Creating territories and physical boundaries within buildings and public spaces, is termed as hierarchy of a defensible space. The conversion from private to public space is important and demands efficient management. Through the sub division of zones (private to public), the character of one’s own territory is defined and thereby managed.
Private space – An area under total control of the occupant, and not physically connected to the public
Semi private space – An area under the control of the occupant, but visually and physically accessible by the public Semi public space – An area accessible to the public, and under the control of a specific group of occupants. Public space – An area for the public
Territoriality therefore defines the hierarchy of the space, and develops the idea of having one’s own territory. This discourages outsiders from entering into private zones and reduces the risk of anonymity.
This can be achieved if the following design features are implemented in the planning process (Colquhoun, 2003, 41)
All the spaces inside as well as outside the building should be under natural surveillance by the residents and under their influence.
All the external spaces should be seen as public spaces and should be clearly demarcated from the internal spaces with the help of symbolic barriers like gates, fences, walls, levels, steps, gateways etc.
If the housing density is high, separate staircase entrances should be designed per building block so that there should be no confusion in recognizing a stranger.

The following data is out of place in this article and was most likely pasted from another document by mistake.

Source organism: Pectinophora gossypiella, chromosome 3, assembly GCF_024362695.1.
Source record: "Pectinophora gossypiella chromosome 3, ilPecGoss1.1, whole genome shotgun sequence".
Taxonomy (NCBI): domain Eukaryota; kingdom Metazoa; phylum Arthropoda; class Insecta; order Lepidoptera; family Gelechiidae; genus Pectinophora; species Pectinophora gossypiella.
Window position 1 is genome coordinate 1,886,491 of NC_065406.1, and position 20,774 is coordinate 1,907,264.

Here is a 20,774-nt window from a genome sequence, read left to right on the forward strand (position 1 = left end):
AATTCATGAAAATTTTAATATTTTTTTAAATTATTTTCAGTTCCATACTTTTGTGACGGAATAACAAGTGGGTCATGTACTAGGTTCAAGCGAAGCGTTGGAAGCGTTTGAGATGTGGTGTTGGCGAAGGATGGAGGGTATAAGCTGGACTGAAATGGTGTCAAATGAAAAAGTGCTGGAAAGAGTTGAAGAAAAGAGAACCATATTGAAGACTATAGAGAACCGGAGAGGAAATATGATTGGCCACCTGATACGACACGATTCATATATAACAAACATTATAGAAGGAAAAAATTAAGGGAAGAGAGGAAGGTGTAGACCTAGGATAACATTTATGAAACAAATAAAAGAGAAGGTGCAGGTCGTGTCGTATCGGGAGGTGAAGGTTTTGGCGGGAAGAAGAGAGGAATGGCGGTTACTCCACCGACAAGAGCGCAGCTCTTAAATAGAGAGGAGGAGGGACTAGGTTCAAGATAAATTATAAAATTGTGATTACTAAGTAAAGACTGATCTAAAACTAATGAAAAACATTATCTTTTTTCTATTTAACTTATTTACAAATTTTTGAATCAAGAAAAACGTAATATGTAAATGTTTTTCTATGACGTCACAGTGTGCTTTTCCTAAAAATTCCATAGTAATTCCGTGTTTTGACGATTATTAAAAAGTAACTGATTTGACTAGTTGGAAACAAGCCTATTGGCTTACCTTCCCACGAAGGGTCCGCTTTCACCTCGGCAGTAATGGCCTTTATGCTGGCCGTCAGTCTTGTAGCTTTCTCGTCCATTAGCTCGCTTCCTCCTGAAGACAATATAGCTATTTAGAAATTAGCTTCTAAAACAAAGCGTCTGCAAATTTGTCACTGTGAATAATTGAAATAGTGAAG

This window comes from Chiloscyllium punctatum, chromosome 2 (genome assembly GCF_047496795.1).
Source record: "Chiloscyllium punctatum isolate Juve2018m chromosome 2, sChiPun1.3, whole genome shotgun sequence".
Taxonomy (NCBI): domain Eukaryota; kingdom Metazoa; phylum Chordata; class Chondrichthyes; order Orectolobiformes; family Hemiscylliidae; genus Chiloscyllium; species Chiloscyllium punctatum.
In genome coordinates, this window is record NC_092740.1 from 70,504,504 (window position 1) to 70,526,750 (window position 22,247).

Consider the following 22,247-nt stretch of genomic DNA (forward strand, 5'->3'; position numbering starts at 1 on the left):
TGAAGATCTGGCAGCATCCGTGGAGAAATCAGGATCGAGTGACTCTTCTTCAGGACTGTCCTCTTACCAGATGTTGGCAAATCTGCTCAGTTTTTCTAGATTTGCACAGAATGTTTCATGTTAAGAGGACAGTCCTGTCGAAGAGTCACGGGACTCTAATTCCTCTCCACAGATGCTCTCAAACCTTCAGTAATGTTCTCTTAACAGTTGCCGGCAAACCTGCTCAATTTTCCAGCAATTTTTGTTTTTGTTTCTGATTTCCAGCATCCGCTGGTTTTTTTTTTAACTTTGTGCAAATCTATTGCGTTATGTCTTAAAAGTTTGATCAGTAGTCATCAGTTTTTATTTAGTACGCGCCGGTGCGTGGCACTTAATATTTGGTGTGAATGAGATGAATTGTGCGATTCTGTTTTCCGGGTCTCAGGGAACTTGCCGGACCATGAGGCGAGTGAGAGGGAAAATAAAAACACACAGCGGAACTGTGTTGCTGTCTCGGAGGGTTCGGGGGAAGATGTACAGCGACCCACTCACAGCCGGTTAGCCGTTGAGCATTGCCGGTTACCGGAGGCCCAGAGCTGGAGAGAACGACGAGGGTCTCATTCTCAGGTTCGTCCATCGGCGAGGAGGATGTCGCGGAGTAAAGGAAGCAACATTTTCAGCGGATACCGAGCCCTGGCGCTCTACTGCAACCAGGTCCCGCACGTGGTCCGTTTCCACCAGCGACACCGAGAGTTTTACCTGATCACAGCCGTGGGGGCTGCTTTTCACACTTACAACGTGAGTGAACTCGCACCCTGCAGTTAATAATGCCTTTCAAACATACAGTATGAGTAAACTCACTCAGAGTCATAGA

External communal areas such as parks, green open spaces should be in the vicinity of the building and where ever possible should be entered from the private zone.
Surveillance – Positioning and locating the windows and doors such that it increases surveillance to the outside surrounding. Opportunity to commit crime is potentially reduced when the offender senses that he/she is under constant surveillance from the adjoining buildings. Surveillance helps to create a feeling of security by providing the residents with their own territory and defending it through the overlooking windows, doors and entrances to the outside surroundings.
Windows should be positioned such that it suits the internal plan of the house as well as provides surveillance to the outside surrounding.
Front entrances of the buildings should be designed from the main road, main streets and pedestrian areas so that the passerby’s can notice anything strange which helps in reducing the risk of anonymity.
The communal areas of the buildings such as staircases, elevators etc should be designed where they can be visually connected to the outside surrounding.
The rooms which are used more frequently like the kitchen and living rooms should be designed with their windows facing the public domain while bedrooms and toilets should be designed facing the private domain.
– This idea explains the proper use of materials and architectural design which reduces the feeling of being stigmatised, which creates a sense of isolation increasing the vulnerability of crime risk.
To avoid building forms and layouts which completely stand out from the rest of the neighbourhood, makes it vulnerable by increasing the footfall of strangers by attracting them.
Keeping the high rise and high density blocks away from the low income houses, as a mix of both can lead to criminal activities Encouraging the use of robust and attractive finishes to the building surfaces, preventing them from being vandalised.
– The juxtapostioning of residential areas with other facilities which helps in improving security and provides means for natural surveillance.
Housing facilities should be mixed with social and commercial facilities to improve natural surveillance through increased footfall.
Parks, playgrounds and open spaces should be designed around residential areas thereby offering constant natural surveillance.
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